Destroying Los Angeles tipped the Nielsen scales for NBC’s tremulous “10.5,” so CBS predictably follows with the miniseries after “The Day After Tomorrow,” which puts Chicago and Las Vegas through the natural-disaster ringer. Yet, apparently, cataclysmic climatology isn’t enough, inspiring the producers to throw in an extra degree of difficulty, as the power grid goes kablooey right before the super-storm hits. Characters keep saying the wacky weather is “off the charts,” which describes the silliness quotient of this soapy confection, though it’s never wise to underestimate the power of Mother Nature as a sweeps stunt.
Indeed, “Category 6” is so rife with side plots involving recognizable faces in cameo roles and former sitcom stars (Thomas Gibson! Nancy McKeon!) that it’s almost as if producers cast it first and concocted a script later. When Randy Quaid pops up basically aping his part in “Independence Day” as a “Twister”-like storm chaser, you get a sense no stone was left unturned, or for that matter, no creative contributor un-stoned.
Trying to recreate the plot is virtually pointless, except to say that Chicago’s terrible heat wave suddenly gives way to two massive storm systems destined to converge over the city. Meanwhile, an intrepid reporter (McKeon) tries to expose corruption involving an Enron-like company that’s endangering the power supply, while the local public utilities chief (Gibson) frets about the problem but still finds time to carry on an affair with said company’s corporate PR chief (Chandra West).
Adding heft to the proceedings is the ever-reliable Brian Dennehy as the outgoing czar at the Severe Weather Center in Oklahoma, saddled with blustery lines like, “From now on, if a dog farts in Duluth, I expect somebody in this office to know about it!”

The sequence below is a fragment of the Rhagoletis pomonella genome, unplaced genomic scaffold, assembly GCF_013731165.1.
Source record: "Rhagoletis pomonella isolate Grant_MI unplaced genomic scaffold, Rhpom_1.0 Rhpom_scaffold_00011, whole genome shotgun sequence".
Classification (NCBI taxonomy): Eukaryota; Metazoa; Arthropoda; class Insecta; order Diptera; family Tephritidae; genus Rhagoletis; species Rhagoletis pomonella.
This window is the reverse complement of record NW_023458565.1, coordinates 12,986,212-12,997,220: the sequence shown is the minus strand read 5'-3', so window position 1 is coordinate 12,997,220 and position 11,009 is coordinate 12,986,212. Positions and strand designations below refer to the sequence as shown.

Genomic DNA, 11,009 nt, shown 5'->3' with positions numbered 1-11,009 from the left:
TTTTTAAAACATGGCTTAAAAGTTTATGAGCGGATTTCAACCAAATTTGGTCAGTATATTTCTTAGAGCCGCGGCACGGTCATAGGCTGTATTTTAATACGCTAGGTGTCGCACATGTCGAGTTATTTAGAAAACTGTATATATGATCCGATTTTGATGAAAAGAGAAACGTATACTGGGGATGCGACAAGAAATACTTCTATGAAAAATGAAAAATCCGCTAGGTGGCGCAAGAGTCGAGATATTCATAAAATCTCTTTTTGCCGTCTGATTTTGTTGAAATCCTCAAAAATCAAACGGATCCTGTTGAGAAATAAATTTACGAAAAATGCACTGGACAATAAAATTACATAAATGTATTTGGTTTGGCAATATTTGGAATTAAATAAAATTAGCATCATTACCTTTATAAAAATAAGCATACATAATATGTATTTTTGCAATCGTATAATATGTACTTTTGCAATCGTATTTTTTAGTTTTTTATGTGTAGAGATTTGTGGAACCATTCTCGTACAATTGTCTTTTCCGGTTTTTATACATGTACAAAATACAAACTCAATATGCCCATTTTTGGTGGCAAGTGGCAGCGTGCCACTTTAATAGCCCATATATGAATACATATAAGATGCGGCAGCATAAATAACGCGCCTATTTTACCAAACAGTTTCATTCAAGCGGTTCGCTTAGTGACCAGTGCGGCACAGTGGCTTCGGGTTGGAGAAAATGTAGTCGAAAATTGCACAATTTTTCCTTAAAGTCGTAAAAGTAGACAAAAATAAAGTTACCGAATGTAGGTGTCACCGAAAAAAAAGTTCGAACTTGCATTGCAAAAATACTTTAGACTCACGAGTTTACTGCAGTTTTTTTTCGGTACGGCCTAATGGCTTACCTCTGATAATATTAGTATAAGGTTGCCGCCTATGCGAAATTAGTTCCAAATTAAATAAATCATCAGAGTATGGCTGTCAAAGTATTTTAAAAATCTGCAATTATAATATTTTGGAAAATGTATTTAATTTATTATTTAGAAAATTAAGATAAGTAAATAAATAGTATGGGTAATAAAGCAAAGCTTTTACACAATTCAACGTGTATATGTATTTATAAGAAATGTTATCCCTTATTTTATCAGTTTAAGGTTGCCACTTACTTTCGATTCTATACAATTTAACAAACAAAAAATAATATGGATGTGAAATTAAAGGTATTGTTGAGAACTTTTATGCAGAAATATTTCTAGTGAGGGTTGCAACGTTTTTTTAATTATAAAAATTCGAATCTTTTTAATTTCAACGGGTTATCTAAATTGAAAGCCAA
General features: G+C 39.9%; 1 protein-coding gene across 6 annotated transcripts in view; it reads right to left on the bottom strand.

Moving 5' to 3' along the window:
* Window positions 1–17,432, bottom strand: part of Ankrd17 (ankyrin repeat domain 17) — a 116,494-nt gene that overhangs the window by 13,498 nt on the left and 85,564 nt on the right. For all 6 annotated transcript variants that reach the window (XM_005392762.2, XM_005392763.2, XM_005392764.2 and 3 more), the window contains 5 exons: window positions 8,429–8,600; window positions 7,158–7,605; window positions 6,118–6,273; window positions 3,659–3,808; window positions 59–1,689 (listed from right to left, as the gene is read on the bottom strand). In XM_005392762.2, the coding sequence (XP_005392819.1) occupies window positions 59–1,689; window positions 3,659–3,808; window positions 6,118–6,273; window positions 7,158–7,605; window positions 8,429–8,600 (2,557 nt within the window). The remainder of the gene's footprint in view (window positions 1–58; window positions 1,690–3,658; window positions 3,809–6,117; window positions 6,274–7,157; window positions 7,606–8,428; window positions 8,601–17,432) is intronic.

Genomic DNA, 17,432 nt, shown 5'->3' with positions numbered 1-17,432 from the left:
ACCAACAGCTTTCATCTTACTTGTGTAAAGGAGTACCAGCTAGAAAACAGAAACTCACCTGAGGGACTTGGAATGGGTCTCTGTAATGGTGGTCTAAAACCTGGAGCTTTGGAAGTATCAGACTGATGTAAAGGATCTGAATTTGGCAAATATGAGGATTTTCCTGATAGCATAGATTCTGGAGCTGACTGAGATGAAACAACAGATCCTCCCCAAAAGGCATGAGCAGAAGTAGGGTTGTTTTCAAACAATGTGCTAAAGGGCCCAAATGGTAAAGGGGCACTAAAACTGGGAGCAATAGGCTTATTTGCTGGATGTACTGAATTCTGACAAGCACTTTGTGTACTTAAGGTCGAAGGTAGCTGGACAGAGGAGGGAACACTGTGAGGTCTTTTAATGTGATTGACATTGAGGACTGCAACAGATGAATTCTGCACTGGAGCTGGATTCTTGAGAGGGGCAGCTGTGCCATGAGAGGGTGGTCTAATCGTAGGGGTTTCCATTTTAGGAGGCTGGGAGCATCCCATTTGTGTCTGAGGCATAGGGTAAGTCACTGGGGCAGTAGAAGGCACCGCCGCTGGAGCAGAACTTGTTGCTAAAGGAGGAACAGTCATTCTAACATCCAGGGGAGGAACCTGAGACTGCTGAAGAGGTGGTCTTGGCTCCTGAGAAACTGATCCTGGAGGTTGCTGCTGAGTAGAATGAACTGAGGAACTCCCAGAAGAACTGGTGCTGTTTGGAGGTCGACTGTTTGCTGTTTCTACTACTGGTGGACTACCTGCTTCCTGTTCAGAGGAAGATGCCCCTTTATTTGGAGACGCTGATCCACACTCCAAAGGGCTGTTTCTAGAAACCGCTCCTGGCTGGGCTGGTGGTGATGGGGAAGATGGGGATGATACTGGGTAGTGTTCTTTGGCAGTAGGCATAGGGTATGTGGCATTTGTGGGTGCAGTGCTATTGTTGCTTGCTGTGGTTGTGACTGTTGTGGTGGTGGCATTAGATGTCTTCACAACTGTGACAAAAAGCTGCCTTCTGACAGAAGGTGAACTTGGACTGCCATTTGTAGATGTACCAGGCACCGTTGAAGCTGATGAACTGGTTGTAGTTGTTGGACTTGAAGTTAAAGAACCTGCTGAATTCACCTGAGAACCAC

The peripheral characters thrust into harm’s way include McKeon’s pregnant sister-in-law, Gibson’s family and some truly unlucky bastard trying to have a one-night stand in a Vegas hotel.
“Category 6” is so replete with cliches it’s hard not to admire the earnestness and conviction that director Dick Lowry and his outsized cast bring to it. The production sputters most, in fact, when it fleetingly tries to be important. That includes waving cautionary flags about the U.S.’ third-rate power supply (with Dianne Wiest as the secretary of energy), vague global warming threats, emphasis on corporate corruption, and even criticism of local broadcast news for cowardice in exposing big scandals.
In short, it’s a Reese’s peanut butter cup approach, with two or more disastrous taste treats providing a very loud macro backdrop to the micro tales that play out involving the characters.
Because CBS enjoys such ratings strength with its 10 p.m. crime shows, this two-parter is relegated to a rather odd broadcast pattern, starting at 9 p.m. on Sunday and wrapping up at 8 p.m. Wednesday. It’s probably a long shot to blow away the competition, but if history is any judge, the genre alone ought to sweep more than a few suckers into the tent.